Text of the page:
Authorize the Slack CLI

Once you have the Slack CLI installed for either Windows or Mac/Linux, authorize the Slack CLI in your workspace with the following command:

slack login

Authorization ticket

In your terminal window, you should see an authorization ticket in the form of a slash command, and a prompt to enter a challenge code:

$ slack login

πŸ“‹ Run the following slash command in any Slack channel or DM
   This will open a modal with user permissions for you to approve
   Once approved, a challenge code will be generated in Slack

/slackauthticket ABC123defABC123defABC123defABC123defXYZ

? Enter challenge code

Copy the slash command and paste it into any Slack conversation in the workspace you will be developing in.

When you send the message containing the slash command, a modal will pop up, prompting you to grant certain permissions to the Slack CLI. Click Confirm in the modal to continue to the next step.

A new modal with a challenge code will appear. Copy that challenge code, and paste it back into your terminal:

? Enter challenge code eXaMpLeCoDe

βœ… You've successfully authenticated! πŸŽ‰
   Authorization data was saved to ~/.slack/credentials.json

πŸ’‘ Get started by creating a new app with slack create my-app
   Explore the details of available commands with slack help

Verify that your Slack CLI is set up by running slack auth list in your terminal window:

$ slack auth list

myworkspace (Team ID: T123ABC456)
User ID: U123ABC456
Last updated: 2023-01-01 12:00:00 -07:00
Authorization Level: Workspace

You should see an entry for the workspace you just authorized. If you don't, get a new authorization ticket with slack login to try again.

You're now ready to begin building workflow apps!

Version update notifications

Once a day, the Slack CLI checks for updates after running any command. When an update is available, a notification will be displayed with a link where you can find and download the new version.

Update notifications can be disabled using a command-line flag or an environment variable. When running any command, you can append the --skip-update or -s flag. Alternatively, you can set the SLACK_SKIP_UPDATE environment variable and assign it any value.

CI/CD authorization

Setting up a CI/CD pipeline requires authorization using a service token. Service tokens are long-lived, non-rotatable user tokens β€” they won't expire, so they can be used to perform any Slack CLI action without the need to refresh tokens.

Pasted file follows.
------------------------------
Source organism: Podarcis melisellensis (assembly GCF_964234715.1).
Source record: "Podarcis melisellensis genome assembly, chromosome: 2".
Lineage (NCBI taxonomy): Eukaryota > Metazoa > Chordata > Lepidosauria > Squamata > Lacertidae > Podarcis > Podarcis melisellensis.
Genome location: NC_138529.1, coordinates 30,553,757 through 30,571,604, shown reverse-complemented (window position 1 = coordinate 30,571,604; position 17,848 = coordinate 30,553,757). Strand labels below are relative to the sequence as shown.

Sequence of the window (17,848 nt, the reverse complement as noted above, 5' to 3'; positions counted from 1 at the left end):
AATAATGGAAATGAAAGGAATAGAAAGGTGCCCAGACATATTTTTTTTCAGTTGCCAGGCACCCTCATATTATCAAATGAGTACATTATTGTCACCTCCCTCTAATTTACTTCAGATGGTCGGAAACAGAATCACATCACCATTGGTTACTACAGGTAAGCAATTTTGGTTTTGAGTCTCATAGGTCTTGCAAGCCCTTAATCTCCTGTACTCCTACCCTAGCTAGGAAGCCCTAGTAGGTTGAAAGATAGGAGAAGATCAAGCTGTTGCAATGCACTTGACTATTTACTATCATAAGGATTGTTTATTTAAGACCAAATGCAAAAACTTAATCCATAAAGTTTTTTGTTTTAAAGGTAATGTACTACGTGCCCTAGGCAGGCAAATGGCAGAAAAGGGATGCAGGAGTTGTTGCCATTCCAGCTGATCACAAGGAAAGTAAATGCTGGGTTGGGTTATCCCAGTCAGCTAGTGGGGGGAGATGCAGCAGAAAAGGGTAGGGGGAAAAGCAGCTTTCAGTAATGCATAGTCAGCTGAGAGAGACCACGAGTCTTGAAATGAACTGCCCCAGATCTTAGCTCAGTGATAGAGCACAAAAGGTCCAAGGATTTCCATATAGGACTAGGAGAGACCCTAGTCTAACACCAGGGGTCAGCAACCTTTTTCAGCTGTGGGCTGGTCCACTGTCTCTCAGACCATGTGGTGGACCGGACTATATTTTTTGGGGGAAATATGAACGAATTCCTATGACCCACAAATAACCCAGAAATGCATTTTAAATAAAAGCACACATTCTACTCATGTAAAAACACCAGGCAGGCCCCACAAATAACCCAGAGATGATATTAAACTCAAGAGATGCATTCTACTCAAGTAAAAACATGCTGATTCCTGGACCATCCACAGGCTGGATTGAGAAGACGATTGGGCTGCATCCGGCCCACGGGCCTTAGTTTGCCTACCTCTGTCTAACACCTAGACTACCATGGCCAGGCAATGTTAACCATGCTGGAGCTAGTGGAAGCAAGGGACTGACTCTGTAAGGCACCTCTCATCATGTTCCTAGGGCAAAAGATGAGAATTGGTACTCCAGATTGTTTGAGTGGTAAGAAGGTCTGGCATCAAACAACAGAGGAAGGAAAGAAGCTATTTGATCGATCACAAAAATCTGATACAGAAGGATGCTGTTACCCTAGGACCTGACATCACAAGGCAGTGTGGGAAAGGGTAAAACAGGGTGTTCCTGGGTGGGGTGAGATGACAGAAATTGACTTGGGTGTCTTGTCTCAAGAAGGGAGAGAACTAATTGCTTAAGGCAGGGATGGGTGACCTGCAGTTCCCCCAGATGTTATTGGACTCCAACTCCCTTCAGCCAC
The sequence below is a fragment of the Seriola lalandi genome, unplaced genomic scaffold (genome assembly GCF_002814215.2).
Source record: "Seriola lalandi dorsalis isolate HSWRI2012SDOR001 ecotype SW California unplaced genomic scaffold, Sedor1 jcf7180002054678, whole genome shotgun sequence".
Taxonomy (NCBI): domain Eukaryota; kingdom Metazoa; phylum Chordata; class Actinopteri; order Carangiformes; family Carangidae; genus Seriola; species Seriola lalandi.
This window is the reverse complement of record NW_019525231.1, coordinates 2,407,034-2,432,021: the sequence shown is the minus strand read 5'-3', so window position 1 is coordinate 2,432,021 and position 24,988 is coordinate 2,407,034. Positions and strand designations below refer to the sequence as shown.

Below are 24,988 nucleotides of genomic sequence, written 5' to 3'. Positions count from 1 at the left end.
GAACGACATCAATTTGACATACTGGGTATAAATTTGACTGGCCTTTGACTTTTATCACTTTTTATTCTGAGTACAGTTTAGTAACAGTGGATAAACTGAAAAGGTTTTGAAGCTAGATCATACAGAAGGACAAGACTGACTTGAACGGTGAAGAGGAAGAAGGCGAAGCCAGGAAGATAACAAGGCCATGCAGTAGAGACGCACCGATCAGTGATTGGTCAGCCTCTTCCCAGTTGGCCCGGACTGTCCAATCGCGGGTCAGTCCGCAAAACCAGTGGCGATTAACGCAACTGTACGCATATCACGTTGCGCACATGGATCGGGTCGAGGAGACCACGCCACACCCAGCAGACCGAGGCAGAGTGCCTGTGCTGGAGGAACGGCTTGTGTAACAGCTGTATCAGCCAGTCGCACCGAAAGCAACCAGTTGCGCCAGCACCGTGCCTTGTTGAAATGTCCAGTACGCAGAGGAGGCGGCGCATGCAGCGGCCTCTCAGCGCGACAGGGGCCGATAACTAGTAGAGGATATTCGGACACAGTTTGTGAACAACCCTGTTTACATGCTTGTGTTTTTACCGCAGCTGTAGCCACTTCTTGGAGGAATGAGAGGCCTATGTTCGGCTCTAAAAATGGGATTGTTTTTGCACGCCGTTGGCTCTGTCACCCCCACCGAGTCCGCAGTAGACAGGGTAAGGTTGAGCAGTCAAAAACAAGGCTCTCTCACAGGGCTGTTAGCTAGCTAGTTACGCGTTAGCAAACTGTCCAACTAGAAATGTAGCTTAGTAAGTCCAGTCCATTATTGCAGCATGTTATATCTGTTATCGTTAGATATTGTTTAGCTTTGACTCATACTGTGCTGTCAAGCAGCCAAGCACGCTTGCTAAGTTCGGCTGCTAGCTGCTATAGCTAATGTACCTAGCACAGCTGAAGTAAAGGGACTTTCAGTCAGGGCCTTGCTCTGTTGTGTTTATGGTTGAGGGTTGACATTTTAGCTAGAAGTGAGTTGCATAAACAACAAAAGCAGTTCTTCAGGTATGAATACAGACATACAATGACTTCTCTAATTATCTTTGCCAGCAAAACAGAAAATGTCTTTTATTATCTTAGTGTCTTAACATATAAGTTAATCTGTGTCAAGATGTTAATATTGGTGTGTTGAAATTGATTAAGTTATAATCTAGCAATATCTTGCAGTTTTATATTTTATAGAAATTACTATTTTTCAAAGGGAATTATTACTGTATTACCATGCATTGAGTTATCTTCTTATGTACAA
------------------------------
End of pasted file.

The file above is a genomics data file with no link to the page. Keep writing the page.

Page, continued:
To get a service token, you'll use the slack auth token command to get a slackauthticket, which you'll copy and paste into your workspace to exchange for the service token. The service token will not be saved to your credentials.json file; instead, it is presented in the terminal for you to copy and paste for use in your CI/CD pipeline. Once copied, you'll use the slack login --auth <your-service-token> command to authorize your Slack CLI. Detailed instructions are below.

The service token will not conflict with your regular authentication token; you can continue using your regular authentication token within the Slack CLI while using the service token for your CI/CD pipeline.

Best practices for service tokens

Since a service token obtained via the Slack CLI is tied to the developer who requested it, it is recommended β€” especially for those who are part of large enterprises β€” to create a "Slack service account" within your workspace for the purpose of obtaining service tokens.

This "Slack service account" will be identical to other user accounts, but service tokens can now be associated with this account rather than an individual organization member. This can reduce the security risk of an individual developer's token being compromised, as well as lessening the dependence on a single individual for service token access and management.

Obtaining a service token

Run the following command to get a slackauthticket:

slack auth token

Then, copy and paste the /slackauthticket <your-auth-ticket> slash command into the message composer anywhere within your Slack workspace.

Copy the given challenge code, and paste it into the Slack CLI prompt.

Securely store the given service token, as this authorization information will not be saved to your local credentials.json file.

Using a service token

Run the following command to authorize your Slack CLI with the service token:

slack --token <your-service-token>

The Slack CLI will attempt to verify the token and use it to log in.

The --token global flag allows you to pass the service token with any Slack CLI command; for example:

slack deploy --token <your-service-token>

Revoking a service token

Run the following command to revoke a service token:

slack auth revoke --token <your-service-token>

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